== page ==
Data Brokers Sell Your Personal Information

Data brokers are companies that collect and sell personal information, increasing the risks of identity theft, fraud, and spam. Their reach is vast: 98% of Americans have data that's exposed by at least 35 brokers, with 300 pieces of exposed information per person on average.

The data that brokers sell include:

  • Name
  • Phone number
  • Email address
  • Date of birth
  • Names of your family members
  • Purchase history
  • Location
  • Financial situation
  • Marital status

... and more.

Data brokers have existed for decades, but they’ve really taken off with the rise of the internet and targeted advertising by companies like Google and Facebook. For reference,nthe nonprofit maintains a list of data brokers.

Who Do Data Brokers Sell Info To?

There are two types of buyers, both of whom are concerning but for different reasons:

  1. Businesses that want to advertise to you. They get your contact information from data brokers, leading to spam calls and emails.
  2. Scammers and fraudsters that want to steal your identity. While data brokers are usually legitimate businesses, their customers aren't always so. If your personal data is owned by dozens of brokers (as is the case for most Americans), it’s easy for criminals to get their hands on it. Even with just your name, address, and email address, they can often impersonate you and steal your identity—and then drain your accounts or open credit cards in your name. Read our blog post about how identity theft works here.

Where Do Data Brokers Get Their Data?

Data brokers collect their data from a variety of sources:

  1. Public records: marriage licenses, voter registrations, motor vehicle records, etc.
  2. App and websites: both apps and websites track user data such as date of birth, device ID, and user behavior and interests. While some services track these only for their own use, some sell the data to data brokers.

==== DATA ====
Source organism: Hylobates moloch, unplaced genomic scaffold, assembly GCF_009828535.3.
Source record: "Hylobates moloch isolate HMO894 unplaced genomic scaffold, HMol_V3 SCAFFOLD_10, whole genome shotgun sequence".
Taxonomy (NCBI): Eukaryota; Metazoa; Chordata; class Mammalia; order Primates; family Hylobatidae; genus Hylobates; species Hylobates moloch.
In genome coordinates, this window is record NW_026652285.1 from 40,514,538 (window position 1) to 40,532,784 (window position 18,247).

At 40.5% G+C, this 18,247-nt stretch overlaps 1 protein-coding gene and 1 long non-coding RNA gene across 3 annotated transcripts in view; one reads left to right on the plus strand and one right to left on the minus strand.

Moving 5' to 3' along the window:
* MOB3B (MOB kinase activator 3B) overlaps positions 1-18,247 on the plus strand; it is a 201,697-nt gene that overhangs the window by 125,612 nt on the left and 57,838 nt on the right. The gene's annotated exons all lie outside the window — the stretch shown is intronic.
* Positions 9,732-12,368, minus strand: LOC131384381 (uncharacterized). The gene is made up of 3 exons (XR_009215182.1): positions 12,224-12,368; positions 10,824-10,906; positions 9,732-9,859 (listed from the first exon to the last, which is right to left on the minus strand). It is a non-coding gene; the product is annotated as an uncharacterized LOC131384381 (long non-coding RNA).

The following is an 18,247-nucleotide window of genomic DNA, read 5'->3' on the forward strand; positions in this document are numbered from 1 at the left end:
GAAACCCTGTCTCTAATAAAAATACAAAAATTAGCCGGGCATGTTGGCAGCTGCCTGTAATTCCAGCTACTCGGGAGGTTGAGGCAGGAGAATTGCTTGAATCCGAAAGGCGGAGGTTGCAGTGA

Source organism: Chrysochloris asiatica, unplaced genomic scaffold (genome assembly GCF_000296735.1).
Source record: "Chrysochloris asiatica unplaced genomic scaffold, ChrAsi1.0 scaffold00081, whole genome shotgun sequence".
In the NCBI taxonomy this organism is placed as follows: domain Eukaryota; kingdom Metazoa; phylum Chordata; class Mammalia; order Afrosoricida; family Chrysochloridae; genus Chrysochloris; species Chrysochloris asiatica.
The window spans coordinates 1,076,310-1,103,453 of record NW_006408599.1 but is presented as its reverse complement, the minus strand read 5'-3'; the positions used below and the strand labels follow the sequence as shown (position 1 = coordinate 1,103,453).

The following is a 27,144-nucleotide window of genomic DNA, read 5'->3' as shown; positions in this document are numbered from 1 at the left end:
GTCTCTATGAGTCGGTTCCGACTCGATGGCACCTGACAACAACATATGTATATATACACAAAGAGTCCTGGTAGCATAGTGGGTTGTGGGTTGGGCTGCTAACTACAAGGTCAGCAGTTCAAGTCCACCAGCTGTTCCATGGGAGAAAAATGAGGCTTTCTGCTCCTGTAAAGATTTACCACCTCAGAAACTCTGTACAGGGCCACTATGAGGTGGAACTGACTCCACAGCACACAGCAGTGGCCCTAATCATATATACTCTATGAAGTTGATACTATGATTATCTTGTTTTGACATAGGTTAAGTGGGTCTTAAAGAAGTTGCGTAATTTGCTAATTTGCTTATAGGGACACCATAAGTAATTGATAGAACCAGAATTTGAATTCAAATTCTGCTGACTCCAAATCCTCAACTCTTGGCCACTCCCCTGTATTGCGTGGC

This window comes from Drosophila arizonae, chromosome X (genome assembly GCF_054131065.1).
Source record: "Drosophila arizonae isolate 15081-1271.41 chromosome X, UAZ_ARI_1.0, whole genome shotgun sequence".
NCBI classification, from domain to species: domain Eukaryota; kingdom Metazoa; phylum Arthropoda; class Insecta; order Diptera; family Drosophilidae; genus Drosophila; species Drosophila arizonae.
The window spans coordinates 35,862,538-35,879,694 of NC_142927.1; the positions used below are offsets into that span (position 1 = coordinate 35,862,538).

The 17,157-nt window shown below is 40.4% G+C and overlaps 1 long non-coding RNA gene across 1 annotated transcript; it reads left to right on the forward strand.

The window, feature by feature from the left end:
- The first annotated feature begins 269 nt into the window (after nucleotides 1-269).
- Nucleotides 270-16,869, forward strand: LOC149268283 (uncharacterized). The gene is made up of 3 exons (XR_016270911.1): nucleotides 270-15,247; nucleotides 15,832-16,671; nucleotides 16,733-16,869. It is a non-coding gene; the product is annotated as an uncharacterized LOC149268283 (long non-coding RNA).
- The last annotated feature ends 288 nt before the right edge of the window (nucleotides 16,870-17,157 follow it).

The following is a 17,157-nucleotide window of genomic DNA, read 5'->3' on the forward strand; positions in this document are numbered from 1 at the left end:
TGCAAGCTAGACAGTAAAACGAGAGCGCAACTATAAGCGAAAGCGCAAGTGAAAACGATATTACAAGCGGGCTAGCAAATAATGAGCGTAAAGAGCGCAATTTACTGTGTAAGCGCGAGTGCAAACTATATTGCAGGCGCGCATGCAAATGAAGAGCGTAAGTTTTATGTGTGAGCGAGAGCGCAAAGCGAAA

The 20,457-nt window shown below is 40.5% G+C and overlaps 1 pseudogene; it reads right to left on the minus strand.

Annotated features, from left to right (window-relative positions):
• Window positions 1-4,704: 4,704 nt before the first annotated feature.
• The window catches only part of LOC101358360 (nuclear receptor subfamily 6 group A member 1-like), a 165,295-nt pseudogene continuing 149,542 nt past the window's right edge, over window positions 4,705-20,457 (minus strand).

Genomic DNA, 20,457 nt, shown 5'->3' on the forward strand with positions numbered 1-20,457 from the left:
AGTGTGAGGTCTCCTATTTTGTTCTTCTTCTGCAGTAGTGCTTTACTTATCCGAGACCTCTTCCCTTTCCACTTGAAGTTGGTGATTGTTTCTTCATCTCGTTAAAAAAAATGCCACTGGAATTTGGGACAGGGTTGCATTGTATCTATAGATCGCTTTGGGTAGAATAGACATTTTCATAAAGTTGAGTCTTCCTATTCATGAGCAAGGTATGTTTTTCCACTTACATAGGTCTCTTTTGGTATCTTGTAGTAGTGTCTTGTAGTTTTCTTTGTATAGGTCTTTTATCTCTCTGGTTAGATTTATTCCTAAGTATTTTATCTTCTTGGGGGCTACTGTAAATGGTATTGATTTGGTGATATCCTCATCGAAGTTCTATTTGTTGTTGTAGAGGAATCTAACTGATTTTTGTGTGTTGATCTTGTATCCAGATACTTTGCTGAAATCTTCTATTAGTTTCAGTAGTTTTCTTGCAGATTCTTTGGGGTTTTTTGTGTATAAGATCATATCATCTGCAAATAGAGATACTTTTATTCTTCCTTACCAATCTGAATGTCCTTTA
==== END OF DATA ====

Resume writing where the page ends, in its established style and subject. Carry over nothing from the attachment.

3. Social media: data brokers scrape sites/apps like LinkedIn and Instagram.

With these sources and more, data brokers are able to compile detailed profiles of hundreds millions of Americans.

Do Data Brokers Have Any of My Data?

The answer is almost definitely yes: 98% of Americans have data exposed on at least 35 brokers’ sites.

You can view which of the largest brokers have data on you—and what they have—by using Keenly's free privacy scan.

Can I Remove My Data from Data Brokers?

Yes—and you have two options for doing so:

  1. Do it yourself. While this is technically possible, in practice this is too big a lift for individuals, as it involves going to every data broker's site and going through each unique, multi-step opt-out process—and continuing to monitor each site in case your data reappears on them, which typically happens 2–3 times per year. (Data brokers don’t want to make it easy for you, as selling your data is their business model!)
  2. Have a service like Keenly remove your data for you. You can learn more about how Keenly's service works here.